Initial statement regarding fire at Matrix Sweaters Factory
The incident occurred just days after the four labour rights groups issued a report raising concerns about long delays in safety renovations at H&M’s supplier factories in Bangladesh. H&M disclosed the factory on its website, with a rating of “silver.” Import records show that US retailer JC Penney was also a significant buyer from the factory in 2015. Other brands that appear on the website of the factory’s parent company (Labib Group/Nice Cotton) include Walmart, Inditex, s.Oliver, Esprit and Marks & Spencer. The labour rights groups are renewing their calls to all brands buying from Bangladesh to do more to ensure essential fire and structural safety renovations are completed as quickly as possible.
According to local reports the fire broke out at the Matrix Sweaters factory in Gazipur at around 7.30am this morning and took fire fighters around four hours to extinguish. The fire is reported to have broken out on the 7th floor of the factory. The timing of the fire meant that most workers had yet to turn up for their shift and the factory was reported as being largely empty, although video footage of the fire suggests that some people were inside.
Had the fire started even one hour later, the factory would have been filled with more than 6,000 workers, and the risk of death would have been extreme.
According to the Bangladesh Department of Inspection for Factories and Establishments (DIFE), the factory was originally inspected by the US-based Alliance for Bangladesh Worker Safety nearly two years ago. The full Alliance inspection report was unavailable for download today, but the fire safety inspection report, carried out in May 2014, reveals that a large number of life-threatening safety hazards were found at the factory, including a lack of adequate fire exits, no fire doors, no sprinklers, insufficient smoke alarms, collapsible gates and lockable doors at the exits, non-enclosed stairwells, and numerous electrical safety risks. The Alliance had required that these repairs were to be completed by September 2014 – six months after the initial inspection.
The Alliance does not provide any details on the progress of repairs at their inspected factories, but the Accord on Fire and Building Safety in Bangladesh, which carried out follow-up inspections, provides an up-to-date Corrective Action Plan (CAP) for the factory. This CAP, which was most recently updated yesterday, indicates that none of the hazards that pose the greatest danger to the safe exit of workers during a fire had been fully remedied. Moreover, The CAP shows numerous electrical safety repairs that the factory had failed to complete. Although the cause of the fire is yet to be determined, the great majority of garment factory fires in Bangladesh are electrical in origin.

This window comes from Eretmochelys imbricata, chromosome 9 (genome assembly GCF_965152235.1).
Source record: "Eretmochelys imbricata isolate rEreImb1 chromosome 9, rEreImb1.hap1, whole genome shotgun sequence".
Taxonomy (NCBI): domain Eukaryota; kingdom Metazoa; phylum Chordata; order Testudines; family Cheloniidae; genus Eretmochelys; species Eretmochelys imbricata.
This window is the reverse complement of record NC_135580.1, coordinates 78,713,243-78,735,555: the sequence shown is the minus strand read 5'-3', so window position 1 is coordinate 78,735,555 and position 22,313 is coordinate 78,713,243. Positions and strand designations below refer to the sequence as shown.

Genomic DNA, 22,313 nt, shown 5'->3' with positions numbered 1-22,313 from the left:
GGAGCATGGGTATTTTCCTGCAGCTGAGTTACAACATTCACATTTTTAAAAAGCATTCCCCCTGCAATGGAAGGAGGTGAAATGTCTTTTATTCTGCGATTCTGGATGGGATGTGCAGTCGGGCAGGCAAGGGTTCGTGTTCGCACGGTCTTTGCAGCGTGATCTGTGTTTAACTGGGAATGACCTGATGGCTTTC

In total, 63% of the mandatory safety renovations are still incomplete at Matrix Sweaters, with original deadlines long ago breached, some of which extend back to the middle of 2014.
Incredibly, the Alliance for Bangladesh Worker Safety reports on its website that the process of safety renovation at Matrix Sweaters is “On Track” – which the Alliance defines as “progressing adequately.”
“We are extremely relieved that this fire hasn’t resulted in another tragedy on the scale of the Tazreen factory fire of 2012,” said Sam Maher of the Clean Clothes Campaign. “However this is more down to luck than anything else – had the fire broken out just a few hours later, it is more than possible that workers would have found themselves trapped. We urge all buyers from Bangladesh, including those who signed up to the Accord or the Alliance, to do more to get these vital repairs done without delay.”
These events once more highlight the importance of the concerns about the delayed repairs that were voiced by the four labour rights organizations last week. Liana Foxvog of the International Labor Rights Forum said: “In response to our concerns H&M tried to reassure its customers that their suppliers have adequate fire exits, but failed to provide assurances that this work would get done. H&M should be thankful that their complacency in this area has not resulted in another deadly disaster.”
“It is astonishing that the Alliance has Matrix Sweaters rated as ‘on track’ with safety renovations,” said Scott Nova, Executive Director of the Worker Rights Consortium. “This factory has missed dozens of deadlines to eliminate fire hazards and make the structure safe, with 72 different hazards still uncorrected almost two years after inspection. Just how dangerous does a factory have to be to earn criticism from the Alliance?”
This is the second major fire to break out at Matrix Sweaters; the first, in 2010, led to the death of one worker.
* Update (17/2/2016): After we originally posted this statement, Gap has confirmed that while Labib Group had been an approved vendor, Gap has never placed production with any Labib Group facility. Labib has now removed Gap’s name from their website, and therefore we removed Gap’s name from the brand list above.